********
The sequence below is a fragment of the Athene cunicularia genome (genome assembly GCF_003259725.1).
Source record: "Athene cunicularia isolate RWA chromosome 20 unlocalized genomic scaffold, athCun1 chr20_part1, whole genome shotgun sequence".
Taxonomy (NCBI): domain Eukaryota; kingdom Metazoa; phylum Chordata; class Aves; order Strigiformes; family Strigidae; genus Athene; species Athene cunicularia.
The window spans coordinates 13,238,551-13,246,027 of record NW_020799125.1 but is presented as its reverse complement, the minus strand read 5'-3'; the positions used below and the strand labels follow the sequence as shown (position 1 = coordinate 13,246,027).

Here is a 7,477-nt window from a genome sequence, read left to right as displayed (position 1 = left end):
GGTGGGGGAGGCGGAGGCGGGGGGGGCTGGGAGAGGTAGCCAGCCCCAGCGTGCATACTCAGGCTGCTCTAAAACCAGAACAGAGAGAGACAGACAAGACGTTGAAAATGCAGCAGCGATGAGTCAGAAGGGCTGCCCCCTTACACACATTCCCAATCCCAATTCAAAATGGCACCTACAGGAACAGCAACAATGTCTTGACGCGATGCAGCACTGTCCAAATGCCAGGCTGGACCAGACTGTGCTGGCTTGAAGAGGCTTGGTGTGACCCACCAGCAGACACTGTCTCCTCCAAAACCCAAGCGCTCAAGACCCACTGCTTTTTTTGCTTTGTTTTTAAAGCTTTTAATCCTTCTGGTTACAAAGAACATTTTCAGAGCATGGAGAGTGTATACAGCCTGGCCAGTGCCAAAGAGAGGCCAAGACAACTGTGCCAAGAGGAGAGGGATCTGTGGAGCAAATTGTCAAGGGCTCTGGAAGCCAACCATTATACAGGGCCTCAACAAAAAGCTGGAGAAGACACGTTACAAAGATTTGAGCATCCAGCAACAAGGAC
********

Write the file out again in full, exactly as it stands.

The sequence below is a fragment of the Athene cunicularia genome (genome assembly GCF_003259725.1).
Source record: "Athene cunicularia isolate RWA chromosome 20 unlocalized genomic scaffold, athCun1 chr20_part1, whole genome shotgun sequence".
Taxonomy (NCBI): domain Eukaryota; kingdom Metazoa; phylum Chordata; class Aves; order Strigiformes; family Strigidae; genus Athene; species Athene cunicularia.
The window spans coordinates 13,238,551-13,246,027 of record NW_020799125.1 but is presented as its reverse complement, the minus strand read 5'-3'; the positions used below and the strand labels follow the sequence as shown (position 1 = coordinate 13,246,027).

Here is a 7,477-nt window from a genome sequence, read left to right as displayed (position 1 = left end):
GGTGGGGGAGGCGGAGGCGGGGGGGGCTGGGAGAGGTAGCCAGCCCCAGCGTGCATACTCAGGCTGCTCTAAAACCAGAACAGAGAGAGACAGACAAGACGTTGAAAATGCAGCAGCGATGAGTCAGAAGGGCTGCCCCCTTACACACATTCCCAATCCCAATTCAAAATGGCACCTACAGGAACAGCAACAATGTCTTGACGCGATGCAGCACTGTCCAAATGCCAGGCTGGACCAGACTGTGCTGGCTTGAAGAGGCTTGGTGTGACCCACCAGCAGACACTGTCTCCTCCAAAACCCAAGCGCTCAAGACCCACTGCTTTTTTTGCTTTGTTTTTAAAGCTTTTAATCCTTCTGGTTACAAAGAACATTTTCAGAGCATGGAGAGTGTATACAGCCTGGCCAGTGCCAAAGAGAGGCCAAGACAACTGTGCCAAGAGGAGAGGGATCTGTGGAGCAAATTGTCAAGGGCTCTGGAAGCCAACCATTATACAGGGCCTCAACAAAAAGCTGGAGAAGACACGTTACAAAGATTTGAGCATCCAGCAACAAGGAC